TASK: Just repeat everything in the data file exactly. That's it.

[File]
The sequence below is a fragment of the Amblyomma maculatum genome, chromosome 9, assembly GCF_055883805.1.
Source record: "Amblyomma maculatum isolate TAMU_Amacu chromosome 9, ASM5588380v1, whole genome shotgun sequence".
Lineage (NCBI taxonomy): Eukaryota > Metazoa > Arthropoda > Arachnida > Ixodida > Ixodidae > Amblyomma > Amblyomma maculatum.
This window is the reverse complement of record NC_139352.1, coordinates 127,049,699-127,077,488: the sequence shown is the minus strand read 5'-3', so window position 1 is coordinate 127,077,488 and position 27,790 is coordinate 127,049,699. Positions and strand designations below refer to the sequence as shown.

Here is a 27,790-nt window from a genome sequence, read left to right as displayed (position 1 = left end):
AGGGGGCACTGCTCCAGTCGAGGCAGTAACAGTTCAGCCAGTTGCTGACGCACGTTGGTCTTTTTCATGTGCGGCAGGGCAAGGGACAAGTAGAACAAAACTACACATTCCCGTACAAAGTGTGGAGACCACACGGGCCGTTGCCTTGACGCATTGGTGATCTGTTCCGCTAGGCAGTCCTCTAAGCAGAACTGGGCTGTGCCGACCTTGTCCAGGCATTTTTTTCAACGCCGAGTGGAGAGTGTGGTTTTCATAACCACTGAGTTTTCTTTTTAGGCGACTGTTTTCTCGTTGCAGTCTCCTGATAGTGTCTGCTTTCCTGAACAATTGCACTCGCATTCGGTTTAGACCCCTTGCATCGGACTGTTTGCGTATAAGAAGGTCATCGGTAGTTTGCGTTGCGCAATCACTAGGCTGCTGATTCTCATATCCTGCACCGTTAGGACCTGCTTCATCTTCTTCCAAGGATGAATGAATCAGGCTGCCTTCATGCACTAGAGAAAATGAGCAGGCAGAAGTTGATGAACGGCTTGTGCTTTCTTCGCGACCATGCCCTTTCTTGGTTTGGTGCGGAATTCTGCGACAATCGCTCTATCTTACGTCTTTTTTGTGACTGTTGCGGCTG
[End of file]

The sequence below is a fragment of the Amblyomma maculatum genome, chromosome 9, assembly GCF_055883805.1.
Source record: "Amblyomma maculatum isolate TAMU_Amacu chromosome 9, ASM5588380v1, whole genome shotgun sequence".
Lineage (NCBI taxonomy): Eukaryota > Metazoa > Arthropoda > Arachnida > Ixodida > Ixodidae > Amblyomma > Amblyomma maculatum.
This window is the reverse complement of record NC_139352.1, coordinates 127,049,699-127,077,488: the sequence shown is the minus strand read 5'-3', so window position 1 is coordinate 127,077,488 and position 27,790 is coordinate 127,049,699. Positions and strand designations below refer to the sequence as shown.

Here is a 27,790-nt window from a genome sequence, read left to right as displayed (position 1 = left end):
AGGGGGCACTGCTCCAGTCGAGGCAGTAACAGTTCAGCCAGTTGCTGACGCACGTTGGTCTTTTTCATGTGCGGCAGGGCAAGGGACAAGTAGAACAAAACTACACATTCCCGTACAAAGTGTGGAGACCACACGGGCCGTTGCCTTGACGCATTGGTGATCTGTTCCGCTAGGCAGTCCTCTAAGCAGAACTGGGCTGTGCCGACCTTGTCCAGGCATTTTTTTCAACGCCGAGTGGAGAGTGTGGTTTTCATAACCACTGAGTTTTCTTTTTAGGCGACTGTTTTCTCGTTGCAGTCTCCTGATAGTGTCTGCTTTCCTGAACAATTGCACTCGCATTCGGTTTAGACCCCTTGCATCGGACTGTTTGCGTATAAGAAGGTCATCGGTAGTTTGCGTTGCGCAATCACTAGGCTGCTGATTCTCATATCCTGCACCGTTAGGACCTGCTTCATCTTCTTCCAAGGATGAATGAATCAGGCTGCCTTCATGCACTAGAGAAAATGAGCAGGCAGAAGTTGATGAACGGCTTGTGCTTTCTTCGCGACCATGCCCTTTCTTGGTTTGGTGCGGAATTCTGCGACAATCGCTCTATCTTACGTCTTTTTTGTGACTGTTGCGGCTG